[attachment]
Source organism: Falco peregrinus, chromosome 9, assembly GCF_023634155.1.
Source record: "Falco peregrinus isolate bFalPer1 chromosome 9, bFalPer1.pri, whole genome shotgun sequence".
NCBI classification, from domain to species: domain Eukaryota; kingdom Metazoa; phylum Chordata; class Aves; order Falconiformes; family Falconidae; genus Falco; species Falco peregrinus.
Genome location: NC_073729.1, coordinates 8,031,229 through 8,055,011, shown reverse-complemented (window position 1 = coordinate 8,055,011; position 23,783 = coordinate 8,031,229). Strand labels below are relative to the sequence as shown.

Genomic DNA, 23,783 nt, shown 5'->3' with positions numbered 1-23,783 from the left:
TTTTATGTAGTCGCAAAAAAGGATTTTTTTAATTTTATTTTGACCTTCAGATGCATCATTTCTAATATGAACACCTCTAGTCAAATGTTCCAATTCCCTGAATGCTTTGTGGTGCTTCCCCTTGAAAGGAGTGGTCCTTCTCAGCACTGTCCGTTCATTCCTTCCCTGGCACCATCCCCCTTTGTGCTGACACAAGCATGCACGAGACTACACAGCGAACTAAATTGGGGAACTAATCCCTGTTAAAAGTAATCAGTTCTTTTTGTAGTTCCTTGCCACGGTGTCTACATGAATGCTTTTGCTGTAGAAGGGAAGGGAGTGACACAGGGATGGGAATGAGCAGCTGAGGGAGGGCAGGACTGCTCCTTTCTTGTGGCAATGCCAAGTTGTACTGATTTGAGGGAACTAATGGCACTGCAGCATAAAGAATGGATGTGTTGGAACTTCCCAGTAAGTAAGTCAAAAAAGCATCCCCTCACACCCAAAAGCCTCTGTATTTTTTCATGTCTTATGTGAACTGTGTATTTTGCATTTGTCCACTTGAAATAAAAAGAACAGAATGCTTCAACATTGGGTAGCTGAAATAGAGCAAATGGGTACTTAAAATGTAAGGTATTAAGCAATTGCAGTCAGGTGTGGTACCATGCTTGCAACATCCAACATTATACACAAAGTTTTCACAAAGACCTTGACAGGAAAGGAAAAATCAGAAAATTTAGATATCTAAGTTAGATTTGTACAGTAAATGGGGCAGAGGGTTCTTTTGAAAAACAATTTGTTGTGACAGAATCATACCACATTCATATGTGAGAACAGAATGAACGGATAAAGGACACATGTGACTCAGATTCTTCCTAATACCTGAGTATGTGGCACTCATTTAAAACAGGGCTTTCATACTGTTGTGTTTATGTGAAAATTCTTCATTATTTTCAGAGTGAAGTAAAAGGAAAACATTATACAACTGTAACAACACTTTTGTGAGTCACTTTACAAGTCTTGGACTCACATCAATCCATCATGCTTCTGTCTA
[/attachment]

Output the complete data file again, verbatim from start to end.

Source organism: Falco peregrinus, chromosome 9, assembly GCF_023634155.1.
Source record: "Falco peregrinus isolate bFalPer1 chromosome 9, bFalPer1.pri, whole genome shotgun sequence".
NCBI classification, from domain to species: domain Eukaryota; kingdom Metazoa; phylum Chordata; class Aves; order Falconiformes; family Falconidae; genus Falco; species Falco peregrinus.
Genome location: NC_073729.1, coordinates 8,031,229 through 8,055,011, shown reverse-complemented (window position 1 = coordinate 8,055,011; position 23,783 = coordinate 8,031,229). Strand labels below are relative to the sequence as shown.

Genomic DNA, 23,783 nt, shown 5'->3' with positions numbered 1-23,783 from the left:
TTTTATGTAGTCGCAAAAAAGGATTTTTTTAATTTTATTTTGACCTTCAGATGCATCATTTCTAATATGAACACCTCTAGTCAAATGTTCCAATTCCCTGAATGCTTTGTGGTGCTTCCCCTTGAAAGGAGTGGTCCTTCTCAGCACTGTCCGTTCATTCCTTCCCTGGCACCATCCCCCTTTGTGCTGACACAAGCATGCACGAGACTACACAGCGAACTAAATTGGGGAACTAATCCCTGTTAAAAGTAATCAGTTCTTTTTGTAGTTCCTTGCCACGGTGTCTACATGAATGCTTTTGCTGTAGAAGGGAAGGGAGTGACACAGGGATGGGAATGAGCAGCTGAGGGAGGGCAGGACTGCTCCTTTCTTGTGGCAATGCCAAGTTGTACTGATTTGAGGGAACTAATGGCACTGCAGCATAAAGAATGGATGTGTTGGAACTTCCCAGTAAGTAAGTCAAAAAAGCATCCCCTCACACCCAAAAGCCTCTGTATTTTTTCATGTCTTATGTGAACTGTGTATTTTGCATTTGTCCACTTGAAATAAAAAGAACAGAATGCTTCAACATTGGGTAGCTGAAATAGAGCAAATGGGTACTTAAAATGTAAGGTATTAAGCAATTGCAGTCAGGTGTGGTACCATGCTTGCAACATCCAACATTATACACAAAGTTTTCACAAAGACCTTGACAGGAAAGGAAAAATCAGAAAATTTAGATATCTAAGTTAGATTTGTACAGTAAATGGGGCAGAGGGTTCTTTTGAAAAACAATTTGTTGTGACAGAATCATACCACATTCATATGTGAGAACAGAATGAACGGATAAAGGACACATGTGACTCAGATTCTTCCTAATACCTGAGTATGTGGCACTCATTTAAAACAGGGCTTTCATACTGTTGTGTTTATGTGAAAATTCTTCATTATTTTCAGAGTGAAGTAAAAGGAAAACATTATACAACTGTAACAACACTTTTGTGAGTCACTTTACAAGTCTTGGACTCACATCAATCCATCATGCTTCTGTCTA